If he doesn't genuflect b/c he has bad knees, I'd encourage him to deeply bow. Because this ceremony teaches and I think it's worth teaching. If he refuses, fine. But this is the point of adiaphora - that we can argue about what is best. I think genuflecting/bowing deeply is better than not doing so. You can think otherwise. That's the point of adiaphora: we try to determine what is best.


    2. Heath--the only thing I would say about that statement is that it does suggest that not genuflecting makes one's faith suspect. It seems to imply that once someone has heard/learned about a custom like genuflecting, choosing not to do it for any other reason than he has bad knees or because he is a receptionist is inadequate. I don't genuflect, for one reason because it would send my congregation through the roof, but even if it wouldn't, let's say that I just don't want to. Is that a good enough reason?

    3. Paul,

      Of course that's a good reason. I'd advise you the same as the guy with bad knees: deeply bow. Why? Well, to teach. Why would your people go through the roof? Some of it, I'm sure, is knee-jerk "too Catholic" stuff. In that case, it's weaker brother stuff: don't push it. But might this reverence to the Present Christ also be exposing a weakness in the people's belief? That is, once they actually see a ceremony that teaches just what we believe in the Supper - is it exposing a weakness in their faith?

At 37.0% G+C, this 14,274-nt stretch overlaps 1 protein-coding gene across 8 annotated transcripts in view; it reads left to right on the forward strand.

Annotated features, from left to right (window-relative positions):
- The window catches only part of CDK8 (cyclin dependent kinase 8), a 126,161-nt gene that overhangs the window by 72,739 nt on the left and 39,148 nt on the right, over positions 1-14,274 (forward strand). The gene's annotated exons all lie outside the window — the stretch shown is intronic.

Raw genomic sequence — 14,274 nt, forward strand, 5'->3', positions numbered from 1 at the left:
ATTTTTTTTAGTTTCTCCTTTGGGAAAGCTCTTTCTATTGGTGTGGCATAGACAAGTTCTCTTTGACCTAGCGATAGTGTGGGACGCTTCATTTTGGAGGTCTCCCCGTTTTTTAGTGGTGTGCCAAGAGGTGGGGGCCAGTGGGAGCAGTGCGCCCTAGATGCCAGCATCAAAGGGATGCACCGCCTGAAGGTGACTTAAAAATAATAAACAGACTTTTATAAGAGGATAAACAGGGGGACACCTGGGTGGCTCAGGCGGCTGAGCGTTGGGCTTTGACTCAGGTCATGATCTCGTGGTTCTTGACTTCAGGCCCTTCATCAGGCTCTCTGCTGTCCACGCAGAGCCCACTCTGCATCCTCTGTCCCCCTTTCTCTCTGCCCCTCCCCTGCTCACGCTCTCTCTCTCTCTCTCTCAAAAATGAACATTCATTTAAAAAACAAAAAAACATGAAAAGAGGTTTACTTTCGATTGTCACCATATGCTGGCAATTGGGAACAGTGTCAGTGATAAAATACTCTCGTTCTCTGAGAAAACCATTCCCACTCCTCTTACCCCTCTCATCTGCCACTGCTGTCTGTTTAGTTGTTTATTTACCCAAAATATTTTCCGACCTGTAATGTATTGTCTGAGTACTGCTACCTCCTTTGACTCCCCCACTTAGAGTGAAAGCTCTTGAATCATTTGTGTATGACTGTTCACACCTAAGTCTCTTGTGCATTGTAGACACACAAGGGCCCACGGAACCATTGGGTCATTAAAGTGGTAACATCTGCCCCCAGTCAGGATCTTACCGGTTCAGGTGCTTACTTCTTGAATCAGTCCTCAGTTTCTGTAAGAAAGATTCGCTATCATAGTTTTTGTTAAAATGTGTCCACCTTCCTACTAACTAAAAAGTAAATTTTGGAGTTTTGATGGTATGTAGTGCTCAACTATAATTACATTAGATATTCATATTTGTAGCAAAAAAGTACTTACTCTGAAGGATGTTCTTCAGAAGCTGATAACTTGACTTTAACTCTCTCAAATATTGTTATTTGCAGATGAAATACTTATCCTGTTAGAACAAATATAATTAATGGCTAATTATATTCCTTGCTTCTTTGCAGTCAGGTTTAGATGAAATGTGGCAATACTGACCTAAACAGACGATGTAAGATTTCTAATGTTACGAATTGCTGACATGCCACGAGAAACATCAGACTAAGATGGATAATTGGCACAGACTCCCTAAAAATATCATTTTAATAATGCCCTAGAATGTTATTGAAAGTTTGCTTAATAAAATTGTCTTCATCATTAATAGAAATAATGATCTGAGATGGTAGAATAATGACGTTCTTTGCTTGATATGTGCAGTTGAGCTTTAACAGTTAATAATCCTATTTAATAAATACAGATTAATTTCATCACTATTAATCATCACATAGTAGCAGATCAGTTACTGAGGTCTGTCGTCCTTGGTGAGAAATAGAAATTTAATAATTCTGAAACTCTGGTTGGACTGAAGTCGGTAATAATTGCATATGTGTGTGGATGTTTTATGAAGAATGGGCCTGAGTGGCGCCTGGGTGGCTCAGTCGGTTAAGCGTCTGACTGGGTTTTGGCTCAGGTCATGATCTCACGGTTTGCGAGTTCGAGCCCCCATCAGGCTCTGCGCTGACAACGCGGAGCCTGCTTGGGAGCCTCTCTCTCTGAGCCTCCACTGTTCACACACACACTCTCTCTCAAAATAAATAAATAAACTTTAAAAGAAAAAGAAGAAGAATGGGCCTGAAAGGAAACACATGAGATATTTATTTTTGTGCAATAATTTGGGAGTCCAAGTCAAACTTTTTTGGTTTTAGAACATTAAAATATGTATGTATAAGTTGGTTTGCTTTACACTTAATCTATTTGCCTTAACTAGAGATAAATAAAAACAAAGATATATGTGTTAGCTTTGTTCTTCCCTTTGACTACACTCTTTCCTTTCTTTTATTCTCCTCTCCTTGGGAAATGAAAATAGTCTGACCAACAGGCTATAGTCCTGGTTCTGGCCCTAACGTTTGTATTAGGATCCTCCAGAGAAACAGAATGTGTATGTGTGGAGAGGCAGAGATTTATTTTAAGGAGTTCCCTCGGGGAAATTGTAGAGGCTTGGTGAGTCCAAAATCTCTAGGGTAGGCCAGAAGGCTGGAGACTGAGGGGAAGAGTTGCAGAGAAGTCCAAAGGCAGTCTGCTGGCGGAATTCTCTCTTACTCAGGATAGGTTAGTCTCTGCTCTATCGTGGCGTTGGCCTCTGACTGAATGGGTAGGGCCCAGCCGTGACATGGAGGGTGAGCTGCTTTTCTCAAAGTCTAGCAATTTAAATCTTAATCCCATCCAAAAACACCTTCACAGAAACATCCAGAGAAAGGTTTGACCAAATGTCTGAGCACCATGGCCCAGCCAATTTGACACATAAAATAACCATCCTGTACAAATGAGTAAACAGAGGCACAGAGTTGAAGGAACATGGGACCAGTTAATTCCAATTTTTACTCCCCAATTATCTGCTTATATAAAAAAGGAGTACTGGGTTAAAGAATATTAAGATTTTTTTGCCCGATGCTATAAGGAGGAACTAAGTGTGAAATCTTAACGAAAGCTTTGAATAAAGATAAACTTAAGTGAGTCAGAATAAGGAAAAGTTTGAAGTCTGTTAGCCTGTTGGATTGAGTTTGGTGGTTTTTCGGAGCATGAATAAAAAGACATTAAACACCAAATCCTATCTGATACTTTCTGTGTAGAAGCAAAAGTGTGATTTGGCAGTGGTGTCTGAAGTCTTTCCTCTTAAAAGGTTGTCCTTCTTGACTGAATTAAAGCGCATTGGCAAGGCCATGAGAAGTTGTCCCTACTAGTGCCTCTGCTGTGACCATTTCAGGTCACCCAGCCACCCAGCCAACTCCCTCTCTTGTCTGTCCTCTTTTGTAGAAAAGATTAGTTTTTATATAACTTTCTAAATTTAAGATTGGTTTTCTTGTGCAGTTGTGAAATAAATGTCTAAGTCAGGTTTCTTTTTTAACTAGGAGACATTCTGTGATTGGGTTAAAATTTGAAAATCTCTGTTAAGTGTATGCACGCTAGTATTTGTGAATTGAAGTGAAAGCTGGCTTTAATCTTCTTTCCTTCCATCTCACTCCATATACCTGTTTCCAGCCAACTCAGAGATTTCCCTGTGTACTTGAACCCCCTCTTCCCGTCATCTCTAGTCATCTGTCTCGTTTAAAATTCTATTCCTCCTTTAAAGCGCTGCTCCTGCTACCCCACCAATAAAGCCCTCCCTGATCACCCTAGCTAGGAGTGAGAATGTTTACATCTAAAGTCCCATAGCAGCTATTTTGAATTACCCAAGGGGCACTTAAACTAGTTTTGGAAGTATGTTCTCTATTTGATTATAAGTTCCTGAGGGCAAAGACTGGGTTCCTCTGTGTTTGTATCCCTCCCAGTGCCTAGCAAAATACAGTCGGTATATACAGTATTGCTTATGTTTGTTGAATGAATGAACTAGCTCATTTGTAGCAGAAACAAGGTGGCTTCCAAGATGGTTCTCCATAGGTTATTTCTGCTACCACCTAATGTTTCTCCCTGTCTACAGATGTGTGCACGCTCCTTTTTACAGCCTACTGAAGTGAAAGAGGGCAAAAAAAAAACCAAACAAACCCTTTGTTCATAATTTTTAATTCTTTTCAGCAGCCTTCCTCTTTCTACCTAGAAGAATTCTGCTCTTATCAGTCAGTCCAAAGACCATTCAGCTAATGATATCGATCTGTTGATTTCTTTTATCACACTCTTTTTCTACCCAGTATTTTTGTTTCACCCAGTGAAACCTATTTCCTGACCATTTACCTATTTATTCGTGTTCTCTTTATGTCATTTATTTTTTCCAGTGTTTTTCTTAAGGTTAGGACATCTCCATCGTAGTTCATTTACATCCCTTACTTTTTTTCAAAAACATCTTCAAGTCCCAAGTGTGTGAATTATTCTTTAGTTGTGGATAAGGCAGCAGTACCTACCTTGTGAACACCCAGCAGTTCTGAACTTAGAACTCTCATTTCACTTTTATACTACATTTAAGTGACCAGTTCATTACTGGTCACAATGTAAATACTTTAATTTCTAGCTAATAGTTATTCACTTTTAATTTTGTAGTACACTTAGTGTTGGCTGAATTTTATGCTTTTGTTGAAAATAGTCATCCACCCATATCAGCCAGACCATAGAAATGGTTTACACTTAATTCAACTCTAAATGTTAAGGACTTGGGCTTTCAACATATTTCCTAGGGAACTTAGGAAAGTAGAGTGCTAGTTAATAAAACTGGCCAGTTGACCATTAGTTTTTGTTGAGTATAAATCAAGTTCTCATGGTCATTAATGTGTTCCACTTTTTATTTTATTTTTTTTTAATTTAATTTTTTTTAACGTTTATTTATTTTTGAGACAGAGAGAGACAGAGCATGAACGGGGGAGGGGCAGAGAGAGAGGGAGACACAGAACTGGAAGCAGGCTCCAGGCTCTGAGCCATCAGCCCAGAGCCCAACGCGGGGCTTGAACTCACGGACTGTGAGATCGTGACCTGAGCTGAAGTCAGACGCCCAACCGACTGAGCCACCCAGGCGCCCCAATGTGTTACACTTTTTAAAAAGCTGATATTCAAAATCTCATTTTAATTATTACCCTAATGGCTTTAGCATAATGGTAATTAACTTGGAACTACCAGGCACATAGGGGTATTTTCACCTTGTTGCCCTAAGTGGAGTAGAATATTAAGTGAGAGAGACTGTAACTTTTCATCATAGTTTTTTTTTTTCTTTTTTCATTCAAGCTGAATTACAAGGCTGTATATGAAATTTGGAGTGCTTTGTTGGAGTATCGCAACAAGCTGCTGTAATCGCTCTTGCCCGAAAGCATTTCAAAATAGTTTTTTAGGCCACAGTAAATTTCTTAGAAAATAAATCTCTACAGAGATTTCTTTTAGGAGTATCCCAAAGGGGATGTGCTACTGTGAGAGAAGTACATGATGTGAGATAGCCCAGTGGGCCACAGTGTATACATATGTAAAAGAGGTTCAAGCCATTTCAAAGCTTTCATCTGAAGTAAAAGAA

Those are the questions we encourage people to think through when we encourage certain ceremonies.

      Again: it's not the lack of genuflecting or deeply bowing: it's the why.

      And we should challenge each other without fear and admitting our own weaknesses. Ben Ball will hop in here soon to chide me for girl acolytes. And I chide myself every time I see the battle flag of the republic in the Prince of Peace's chapel.

      But like you on this point, I too have to decide how far and how fast.

      This is what Gottesdienst has always been about: arguing for and holding out the ideal so we can all move toward it. If we are all content with where we are and do nothing but pat each other on the back...well, that's the Elk's club not the Church.


    4. Dear Paul (McCain):

      You write:

      "I am opposed to any suggestion, whether direct or indirect, actual or implied, knowingly or unknowingly, that Lutheran pastors and Lutheran congregations that choose not to elevate or genuflect or wear chasables or...whatever might be the preference of Gottesdienst editors, are in any way, shape or form doing something that is "less" or "not as good as" or "not quite authentically Lutheran" or "not fully Lutheran" or not [fill in the blank]. And if you would suggest that unless people practice the same kind of and number of ceremonies you prefer, they are not being reverent is also of grave concern to me."